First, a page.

P.S. Some have asked whether, in light of this development, OUSD will once again use adult education funding for adult education. California school districts are now — at least, for the time being — allowed to use the once-protected funding stream for any purpose, and many have spent it on k-12 programs. OUSD eliminated its large high school diploma program and its adult ESL classes, with the exception of Family Literacy, among others. I’ve submitted your queries; so far, however, I’ve heard no talk about rebuilding adult ed.
Two related school closure issues:
On March 28, the school board discusses what to do with the closed school buildings. OUSD spokesman Troy Flint said the district is considering moving the offices (including the Family and Community Office) now located on 2111 International to Lakeview Elementary, one of the five elementary schools slated to close in June.
UPDATE: Flint initially thought the future use of Lakeview and other closed school buildings was on the March 28 agenda, but it’s not. I’ll let you know when I find out more.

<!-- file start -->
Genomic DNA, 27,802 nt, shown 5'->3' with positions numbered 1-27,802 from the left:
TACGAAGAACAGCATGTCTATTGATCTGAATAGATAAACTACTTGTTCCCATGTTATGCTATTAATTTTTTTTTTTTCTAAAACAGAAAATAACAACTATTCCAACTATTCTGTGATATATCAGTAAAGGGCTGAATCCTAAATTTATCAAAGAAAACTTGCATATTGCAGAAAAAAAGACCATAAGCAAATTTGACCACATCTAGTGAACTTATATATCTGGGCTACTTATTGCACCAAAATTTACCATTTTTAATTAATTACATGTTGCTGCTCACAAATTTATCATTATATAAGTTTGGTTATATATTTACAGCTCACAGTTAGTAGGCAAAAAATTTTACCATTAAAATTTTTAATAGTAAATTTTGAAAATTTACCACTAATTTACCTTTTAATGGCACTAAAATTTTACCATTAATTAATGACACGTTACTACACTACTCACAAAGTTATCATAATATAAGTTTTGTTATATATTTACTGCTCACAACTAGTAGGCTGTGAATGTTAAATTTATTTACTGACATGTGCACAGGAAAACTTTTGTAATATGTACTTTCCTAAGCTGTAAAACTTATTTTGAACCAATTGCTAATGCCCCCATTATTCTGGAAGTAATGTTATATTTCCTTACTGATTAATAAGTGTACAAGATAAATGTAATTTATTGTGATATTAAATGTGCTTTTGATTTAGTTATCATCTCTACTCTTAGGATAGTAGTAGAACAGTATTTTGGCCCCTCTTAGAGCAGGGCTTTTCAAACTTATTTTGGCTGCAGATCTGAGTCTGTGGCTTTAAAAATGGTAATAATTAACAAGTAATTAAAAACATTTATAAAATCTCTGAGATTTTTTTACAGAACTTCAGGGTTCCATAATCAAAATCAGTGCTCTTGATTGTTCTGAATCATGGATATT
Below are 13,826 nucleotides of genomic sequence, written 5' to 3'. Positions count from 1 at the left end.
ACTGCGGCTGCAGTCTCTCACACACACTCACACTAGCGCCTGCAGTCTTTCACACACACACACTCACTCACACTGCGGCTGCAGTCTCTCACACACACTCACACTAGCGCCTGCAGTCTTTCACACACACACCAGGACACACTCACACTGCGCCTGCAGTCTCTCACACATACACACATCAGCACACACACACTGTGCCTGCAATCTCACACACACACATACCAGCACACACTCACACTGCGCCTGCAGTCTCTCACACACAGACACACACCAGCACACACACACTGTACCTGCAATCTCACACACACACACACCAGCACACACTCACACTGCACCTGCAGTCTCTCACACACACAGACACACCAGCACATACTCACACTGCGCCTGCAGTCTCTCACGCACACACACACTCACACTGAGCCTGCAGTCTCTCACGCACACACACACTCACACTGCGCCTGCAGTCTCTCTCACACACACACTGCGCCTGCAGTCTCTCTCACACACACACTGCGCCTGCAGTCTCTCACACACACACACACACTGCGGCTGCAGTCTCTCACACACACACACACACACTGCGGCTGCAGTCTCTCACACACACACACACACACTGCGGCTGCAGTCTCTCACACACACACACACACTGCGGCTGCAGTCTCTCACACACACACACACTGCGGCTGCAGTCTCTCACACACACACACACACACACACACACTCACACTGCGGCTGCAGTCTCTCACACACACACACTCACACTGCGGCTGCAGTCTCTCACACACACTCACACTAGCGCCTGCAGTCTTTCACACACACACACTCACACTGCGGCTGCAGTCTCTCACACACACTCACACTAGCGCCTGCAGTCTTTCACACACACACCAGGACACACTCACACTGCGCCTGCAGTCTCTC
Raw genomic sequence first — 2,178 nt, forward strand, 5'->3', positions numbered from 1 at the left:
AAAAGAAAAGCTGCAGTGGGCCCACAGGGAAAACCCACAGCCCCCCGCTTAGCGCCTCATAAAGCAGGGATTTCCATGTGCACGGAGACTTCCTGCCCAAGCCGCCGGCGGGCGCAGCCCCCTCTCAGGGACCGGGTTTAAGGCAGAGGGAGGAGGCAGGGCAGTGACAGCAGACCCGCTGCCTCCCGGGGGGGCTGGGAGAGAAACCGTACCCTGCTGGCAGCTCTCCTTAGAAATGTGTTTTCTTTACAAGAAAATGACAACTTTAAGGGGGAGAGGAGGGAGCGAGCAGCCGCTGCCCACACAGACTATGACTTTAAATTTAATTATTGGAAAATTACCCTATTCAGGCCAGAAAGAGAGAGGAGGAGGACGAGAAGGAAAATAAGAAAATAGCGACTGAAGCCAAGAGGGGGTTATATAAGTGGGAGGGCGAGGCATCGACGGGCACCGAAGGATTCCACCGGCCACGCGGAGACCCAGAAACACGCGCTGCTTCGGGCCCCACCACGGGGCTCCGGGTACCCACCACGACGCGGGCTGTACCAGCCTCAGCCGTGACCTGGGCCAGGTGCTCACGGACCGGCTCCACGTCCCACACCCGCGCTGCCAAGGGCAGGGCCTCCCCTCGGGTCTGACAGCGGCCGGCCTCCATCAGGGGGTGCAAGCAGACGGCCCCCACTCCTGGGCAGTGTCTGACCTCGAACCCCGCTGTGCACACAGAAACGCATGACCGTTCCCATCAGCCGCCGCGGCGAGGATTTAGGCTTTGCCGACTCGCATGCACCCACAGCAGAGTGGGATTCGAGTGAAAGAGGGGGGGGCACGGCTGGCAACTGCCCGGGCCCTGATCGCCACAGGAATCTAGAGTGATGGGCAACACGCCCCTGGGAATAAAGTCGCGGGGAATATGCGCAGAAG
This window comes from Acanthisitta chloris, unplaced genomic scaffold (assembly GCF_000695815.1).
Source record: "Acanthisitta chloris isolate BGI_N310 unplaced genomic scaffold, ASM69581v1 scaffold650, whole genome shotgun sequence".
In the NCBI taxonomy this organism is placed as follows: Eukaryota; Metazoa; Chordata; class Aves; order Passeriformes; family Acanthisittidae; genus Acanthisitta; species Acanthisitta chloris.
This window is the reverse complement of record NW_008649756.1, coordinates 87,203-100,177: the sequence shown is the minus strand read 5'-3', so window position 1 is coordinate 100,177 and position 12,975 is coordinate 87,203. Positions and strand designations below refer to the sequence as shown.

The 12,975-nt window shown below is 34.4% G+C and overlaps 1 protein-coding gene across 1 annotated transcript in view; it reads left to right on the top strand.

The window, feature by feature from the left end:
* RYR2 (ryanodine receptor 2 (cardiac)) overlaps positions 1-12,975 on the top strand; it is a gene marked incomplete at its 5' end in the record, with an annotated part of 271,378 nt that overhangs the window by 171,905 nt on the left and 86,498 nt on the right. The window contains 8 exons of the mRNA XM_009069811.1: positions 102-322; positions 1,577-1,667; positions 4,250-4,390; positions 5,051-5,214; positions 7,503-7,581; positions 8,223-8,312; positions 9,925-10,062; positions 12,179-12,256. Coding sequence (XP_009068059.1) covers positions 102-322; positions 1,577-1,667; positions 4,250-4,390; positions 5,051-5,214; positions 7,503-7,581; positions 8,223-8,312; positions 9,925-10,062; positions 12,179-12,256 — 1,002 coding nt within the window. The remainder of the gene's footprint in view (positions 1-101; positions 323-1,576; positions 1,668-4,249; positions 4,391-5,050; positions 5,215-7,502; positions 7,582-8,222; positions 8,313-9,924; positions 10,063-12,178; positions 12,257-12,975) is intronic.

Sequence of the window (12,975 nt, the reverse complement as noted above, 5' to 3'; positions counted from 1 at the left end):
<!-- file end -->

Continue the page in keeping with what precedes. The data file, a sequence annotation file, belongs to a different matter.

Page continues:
– Flint also confirmed what some have posted here on this blog: oversubscription of the high-performing Crocker Highlands Elementary School. Continue Reading
I don’t know how I missed this, but in case you did, too: Annelisa Hedgecock wrote this Op-Ed piece in Oakland North a couple of weeks ago about her family’s school search — and the reactions she gets from other parents when the name of her kid’s Oakland public elementary school comes up.
Here’s how it starts:
As sure as it’s the New Year, it’s also school selection season in Oakland. Obsessing about kindergarten is one of those things almost every middle-class parent here does, as normal as buying a family membership at the zoo. So, parents are touring private school after private school.
I blogged in March about school assignment letters and the spike in neighborhood applications at Oakland’s high-altitude schools.
Well, some people may have just been hedging by applying to their local public school. In some cases, the actual registration numbers at these high-demand schools — while still high — are lower they were back then, or have remained steady. Redwood Heights looks particularly overcrowded, but the 54 children will be split between two and a half classrooms.
NUMBER OF KINDERGARTNERS ADMITTED/REGISTERED
Chabot 97 87 Continue Reading
Last month, I stumbled upon a memo addressed to all elementary school principals, strongly advising them not to retain kids in the same grade for a second year — particularly kindergartners, English learners and special education students (unless that is part of their education plan).